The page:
So I'm reading today's Nation newspaper and I come across an article on the Comment page. It's accompanied by a photo of one of our roundabouts, and called The correct Way to use a multi-lane road. And so I think "Finally. Someone with some authority is going to wake drivers up to some of the mistakes they've been making on our fairly new multi-lane motorways, and perhaps fewer people will die on the streets." And I suppose that's how it was intended, but it took a couple a very, very wrong turns. (See what I did there?)
The article is quite terse, and even sounds a little angry. And honestly, doesn't make much sense. The writer suggests that on a dual roadway, the right lane is always and only for overtaking the traffic on the left, and that once right lane drivers have overtaken, they should exit onto the left lane. Now I understand the concept. It reduces to this: the right lane is a fast lane. (Apparently I'm wrong, as you'll see.) If you intend in the short term to be going faster than the other drivers, the right lane is yours. When/if your pace normalizes or matches that of the average of other drivers, then you should switch to the left. At the end of the article, we're told, again tersely: there is no such thing as a slow lane and fast lane, which, following the earlier explanation, isn't strictly true. By definition, if the right lane is for overtaking, it is a fast lane, or at least a faster lane than the left.
But I suppose the ill-explained point is that you shouldn't take the right lane if you intend to keep pace with the average speed of traffic, or if you simply intend to 'drive fast'. The point is to overtake. Although, if none of the other drivers in the right lane understands this, you pretty much end up trying to overtake but with nowhere to go, because the driver in front of you is probably thinking she can hang out in the right lane since no one's going much faster than anyone else, as is the driver in front of her, and the driver in front of him. (And this will also tend to happen since, in a country the size of Barbados, there are approximately 5 centimeters on the motorway between roundabouts. So somebody who is not overtaking will end up in the right lane. It has to happen.) And so, apparently, the hideous cycle unfolds, with the undesirable effect of blocking the overtaking lane and therefore ending humanity as we know it.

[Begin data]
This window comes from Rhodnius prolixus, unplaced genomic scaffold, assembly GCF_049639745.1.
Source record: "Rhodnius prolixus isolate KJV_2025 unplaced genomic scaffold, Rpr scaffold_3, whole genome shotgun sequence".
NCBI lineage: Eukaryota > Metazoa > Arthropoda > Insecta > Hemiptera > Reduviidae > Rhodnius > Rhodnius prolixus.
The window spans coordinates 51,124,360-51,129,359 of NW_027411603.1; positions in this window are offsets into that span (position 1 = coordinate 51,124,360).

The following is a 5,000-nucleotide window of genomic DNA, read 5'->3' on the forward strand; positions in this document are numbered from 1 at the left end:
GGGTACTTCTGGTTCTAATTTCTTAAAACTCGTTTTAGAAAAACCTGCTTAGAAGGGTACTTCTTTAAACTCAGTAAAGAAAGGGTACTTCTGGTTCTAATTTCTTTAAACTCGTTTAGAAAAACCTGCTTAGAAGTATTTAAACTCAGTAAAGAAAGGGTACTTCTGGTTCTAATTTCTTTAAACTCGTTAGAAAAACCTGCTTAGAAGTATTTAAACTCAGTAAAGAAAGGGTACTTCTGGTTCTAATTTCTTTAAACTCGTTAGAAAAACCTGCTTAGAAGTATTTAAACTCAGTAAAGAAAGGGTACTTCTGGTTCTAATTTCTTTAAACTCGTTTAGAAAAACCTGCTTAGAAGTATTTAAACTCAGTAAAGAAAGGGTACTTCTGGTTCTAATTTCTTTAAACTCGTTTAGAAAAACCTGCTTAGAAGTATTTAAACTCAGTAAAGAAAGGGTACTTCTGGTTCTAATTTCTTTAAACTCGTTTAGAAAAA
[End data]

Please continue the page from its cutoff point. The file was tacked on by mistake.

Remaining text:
And then we're told:
If you are being overtaken by traffic on the left you are creating an
obstruction...and...encouraging the dangerous practice of overtaking on the
left and zig-zagging through traffic.
So understand this: if you ever find yourself being overtaken by some impatient buffoon who is breaking traffic rules and the speed limit by overtaking on the left, you are to blame. It means that you must be too slow and stupid to know not to block impatient buffoons. And it is always your fault, because no one who finds themselves zig-zagging through traffic is ever wrong.
And then the writer goes on:
If you are in the right lane and the lights of the car behind you are flashing
it means the driver wants to overtake or you are blocking the overtaking lane.